My daughter was really, really sick. At first, we were all sick with a lingering cold, so we just thought she was still fighting it. But after two to three weeks, we knew there was a bigger problem. She wasn't throwing up/flu sick, but lifeless, no energy sick. We'd go to a store and she'd sit in the shopping cart and sleep. Not just once or twice––but every time we went to a store during these weeks.
So we did what any rational parent would do. We took her to a chiropractor. Now this wasn't just any old chiropractor that did adjustments. This was a chiropractor that sold vitamins that could cure anything. And although he came highly recommended to us, we didn't really feel too comfortable telling others what we were doing. Because we knew it was crazy. But we were lying to ourselves. Sometimes all you need to do is just state what you're doing out loud to get better perspective. "My daughter is really sick, so that's why I'm taking her to someone that makes his living cracking backs." That could've cleared things up a lot sooner. Now I should add that we were going through a period in which we didn't trust traditional medical doctors, but that's another story (or stories) for another time.
So we go see the doctor. And he's a nice guy. Pretty big sense of humor. He's wearing the white doctor smock though, like he's a tv doctor. Kinda strange. Like he's trying to convince us he's a real doctor. Red flag number one. And right away we get the sense that his advice will be to stay off gluten. We get the sense that his advice to everyone is to stay off gluten, no matter the issue. Red flag number two presents itself. Good thing he's not an ER doctor. He asked some basic questions about symptoms and diet and then went right into his groove of talking about the molecules of the gluten protein. He even had charts and graphs ready to show us. Lucky thing those charts were already sitting on his desk. The diagnosis was apparently that obvious.
He takes us in the exam room so they can draw her blood. He wants to check cbc levels he says. I ask him what he's looking for. "One of the things we're checking for is to make sure her white blood cell count isn't through the roof––a sign of leukemia" Oh. Zero to 100 real quick. Now you may be saying to yourself that with that kind of bedside manner he wasn't a doctor, he just played one in his office. And you're probably right. However, in the heat of the moment, I'm not thinking about his credibility, probably because the white doctor smock reassures me that he actually is a doctor. Instead, I'm only thinking about my daughter in this moment. He immediately sees the look on my face and back tracks. "I don't think she has leukemia! I shouldn't have said that! That was just an example." Well tell that to my anxiety. It's not so easily convinced. And my daughter is not doing well at all through this. She's extremely pale, with dark circles under her eyes. She was lying down almost as soon as the appointment began because she was so worn out. Before we left, the doctor pulled me aside and said in a low voice, "your daughter is really sick." Sigh. Now we must await the results of the blood test.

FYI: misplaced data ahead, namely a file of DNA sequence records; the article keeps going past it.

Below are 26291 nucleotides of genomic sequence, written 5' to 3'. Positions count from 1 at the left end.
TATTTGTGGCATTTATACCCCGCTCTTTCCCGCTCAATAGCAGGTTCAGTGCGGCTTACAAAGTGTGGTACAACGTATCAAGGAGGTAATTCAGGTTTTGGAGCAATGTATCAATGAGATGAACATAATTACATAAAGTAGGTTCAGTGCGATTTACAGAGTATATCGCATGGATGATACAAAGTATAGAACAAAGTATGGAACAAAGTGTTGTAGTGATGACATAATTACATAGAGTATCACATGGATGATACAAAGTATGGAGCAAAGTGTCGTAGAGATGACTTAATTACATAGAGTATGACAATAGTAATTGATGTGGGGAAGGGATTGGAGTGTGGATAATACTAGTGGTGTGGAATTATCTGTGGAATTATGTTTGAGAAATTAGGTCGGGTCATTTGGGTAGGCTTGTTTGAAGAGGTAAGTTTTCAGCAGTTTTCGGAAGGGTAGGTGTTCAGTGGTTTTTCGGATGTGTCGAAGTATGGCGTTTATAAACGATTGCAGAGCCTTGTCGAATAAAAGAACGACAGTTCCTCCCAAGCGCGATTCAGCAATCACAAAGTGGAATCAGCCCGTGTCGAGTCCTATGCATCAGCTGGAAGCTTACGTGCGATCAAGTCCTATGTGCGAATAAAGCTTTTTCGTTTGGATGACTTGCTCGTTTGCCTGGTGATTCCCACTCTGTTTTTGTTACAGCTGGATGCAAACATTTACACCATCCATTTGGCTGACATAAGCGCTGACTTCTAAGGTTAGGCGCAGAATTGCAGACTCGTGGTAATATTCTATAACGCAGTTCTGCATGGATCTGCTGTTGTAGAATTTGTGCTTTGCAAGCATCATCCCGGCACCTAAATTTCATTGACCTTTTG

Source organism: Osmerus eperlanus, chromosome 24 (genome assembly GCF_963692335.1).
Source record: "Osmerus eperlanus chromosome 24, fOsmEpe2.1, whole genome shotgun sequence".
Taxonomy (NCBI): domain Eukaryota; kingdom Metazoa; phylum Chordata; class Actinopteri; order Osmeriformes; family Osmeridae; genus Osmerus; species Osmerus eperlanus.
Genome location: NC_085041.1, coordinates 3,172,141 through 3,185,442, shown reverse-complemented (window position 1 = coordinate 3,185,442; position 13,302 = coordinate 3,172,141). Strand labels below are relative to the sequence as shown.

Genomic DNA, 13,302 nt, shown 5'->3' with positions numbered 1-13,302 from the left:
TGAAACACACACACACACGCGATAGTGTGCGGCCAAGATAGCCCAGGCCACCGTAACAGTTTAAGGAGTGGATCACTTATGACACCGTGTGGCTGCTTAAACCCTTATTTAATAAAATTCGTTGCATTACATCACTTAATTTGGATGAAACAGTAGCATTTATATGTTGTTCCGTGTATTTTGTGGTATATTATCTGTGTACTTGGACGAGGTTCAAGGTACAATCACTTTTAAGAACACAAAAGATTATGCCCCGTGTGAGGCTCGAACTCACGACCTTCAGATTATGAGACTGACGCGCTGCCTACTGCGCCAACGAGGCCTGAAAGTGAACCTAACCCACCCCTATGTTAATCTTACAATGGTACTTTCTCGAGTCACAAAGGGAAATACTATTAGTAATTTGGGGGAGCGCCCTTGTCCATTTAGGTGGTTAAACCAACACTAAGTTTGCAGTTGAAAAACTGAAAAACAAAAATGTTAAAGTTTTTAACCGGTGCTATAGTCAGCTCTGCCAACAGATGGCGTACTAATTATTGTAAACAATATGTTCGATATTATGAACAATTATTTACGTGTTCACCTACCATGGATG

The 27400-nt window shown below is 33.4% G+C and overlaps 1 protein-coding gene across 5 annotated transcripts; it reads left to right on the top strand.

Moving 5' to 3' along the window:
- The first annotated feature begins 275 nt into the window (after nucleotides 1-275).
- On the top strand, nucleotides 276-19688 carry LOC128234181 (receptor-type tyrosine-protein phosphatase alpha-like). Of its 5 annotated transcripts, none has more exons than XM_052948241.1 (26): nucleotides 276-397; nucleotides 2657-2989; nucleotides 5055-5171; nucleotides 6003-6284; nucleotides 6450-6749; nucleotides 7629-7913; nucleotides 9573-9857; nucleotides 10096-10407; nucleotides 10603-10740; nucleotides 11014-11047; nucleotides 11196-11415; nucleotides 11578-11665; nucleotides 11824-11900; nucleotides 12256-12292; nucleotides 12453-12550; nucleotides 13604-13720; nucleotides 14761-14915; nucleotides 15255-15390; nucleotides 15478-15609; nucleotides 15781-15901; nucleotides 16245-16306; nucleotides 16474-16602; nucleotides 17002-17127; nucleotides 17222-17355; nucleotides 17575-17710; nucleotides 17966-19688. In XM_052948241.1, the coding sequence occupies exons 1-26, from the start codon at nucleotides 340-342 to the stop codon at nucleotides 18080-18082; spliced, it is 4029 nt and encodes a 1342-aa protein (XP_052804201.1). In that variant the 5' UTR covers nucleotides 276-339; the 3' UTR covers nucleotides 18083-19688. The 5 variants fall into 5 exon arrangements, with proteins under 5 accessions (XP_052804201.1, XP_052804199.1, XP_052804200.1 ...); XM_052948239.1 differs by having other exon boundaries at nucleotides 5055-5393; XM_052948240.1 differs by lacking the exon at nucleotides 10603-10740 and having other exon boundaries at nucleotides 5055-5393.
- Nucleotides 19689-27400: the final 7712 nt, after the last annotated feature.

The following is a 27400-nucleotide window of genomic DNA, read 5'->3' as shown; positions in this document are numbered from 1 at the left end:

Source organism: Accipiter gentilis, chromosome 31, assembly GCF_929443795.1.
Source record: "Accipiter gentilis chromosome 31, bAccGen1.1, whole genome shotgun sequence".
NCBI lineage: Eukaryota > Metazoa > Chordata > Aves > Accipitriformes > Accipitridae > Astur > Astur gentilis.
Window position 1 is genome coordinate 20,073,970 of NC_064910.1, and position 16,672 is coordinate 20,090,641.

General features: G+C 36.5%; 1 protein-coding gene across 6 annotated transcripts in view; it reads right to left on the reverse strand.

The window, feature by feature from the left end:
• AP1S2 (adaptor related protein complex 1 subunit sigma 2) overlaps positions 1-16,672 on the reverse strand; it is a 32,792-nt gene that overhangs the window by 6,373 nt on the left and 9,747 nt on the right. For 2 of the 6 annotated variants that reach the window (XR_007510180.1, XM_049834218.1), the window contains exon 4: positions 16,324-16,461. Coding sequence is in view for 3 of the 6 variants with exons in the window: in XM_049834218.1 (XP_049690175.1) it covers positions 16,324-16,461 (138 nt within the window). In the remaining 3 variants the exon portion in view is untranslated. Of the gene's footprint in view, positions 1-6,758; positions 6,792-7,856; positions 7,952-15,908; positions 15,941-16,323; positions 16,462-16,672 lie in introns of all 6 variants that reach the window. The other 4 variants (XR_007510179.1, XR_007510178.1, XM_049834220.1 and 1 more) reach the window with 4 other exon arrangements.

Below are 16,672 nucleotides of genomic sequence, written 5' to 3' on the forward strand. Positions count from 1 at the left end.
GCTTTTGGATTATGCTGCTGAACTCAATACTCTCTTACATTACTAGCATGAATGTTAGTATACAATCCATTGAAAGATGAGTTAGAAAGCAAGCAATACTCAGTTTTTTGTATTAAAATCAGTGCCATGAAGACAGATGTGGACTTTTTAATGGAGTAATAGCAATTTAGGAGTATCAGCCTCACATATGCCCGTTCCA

The waiting game became the next snafu. Our appointment was at the end of the day on Tuesday. They had to send the blood to an offsite lab and thought maybe we'd get the results late Wednesday at the earliest. Probably Thursday though.
Tuesday night I was surprisingly ok, all things considered. Tried not to worry about it, I guess. That changed Wednesday when I Googled it. The rest of the week, my stress was through the roof. I was not functioning in any effective way at work. I called the office late Wednesday. No word yet. I called Thursday morning. Nothing. Then Thursday afternoon. They told me there was an error in processing and they would expect the results Friday. That week did damage to my long term health, I know. The call came in on Friday. "She has an iron deficiency. Easy fix." A huge burden was lifted from me. "And she has a gluten sensitivity." Well that comes as no surprise given the doctor.
No leukemia. Thank God, because I'm skeptical that the best way to treat leukemia is by going gluten free.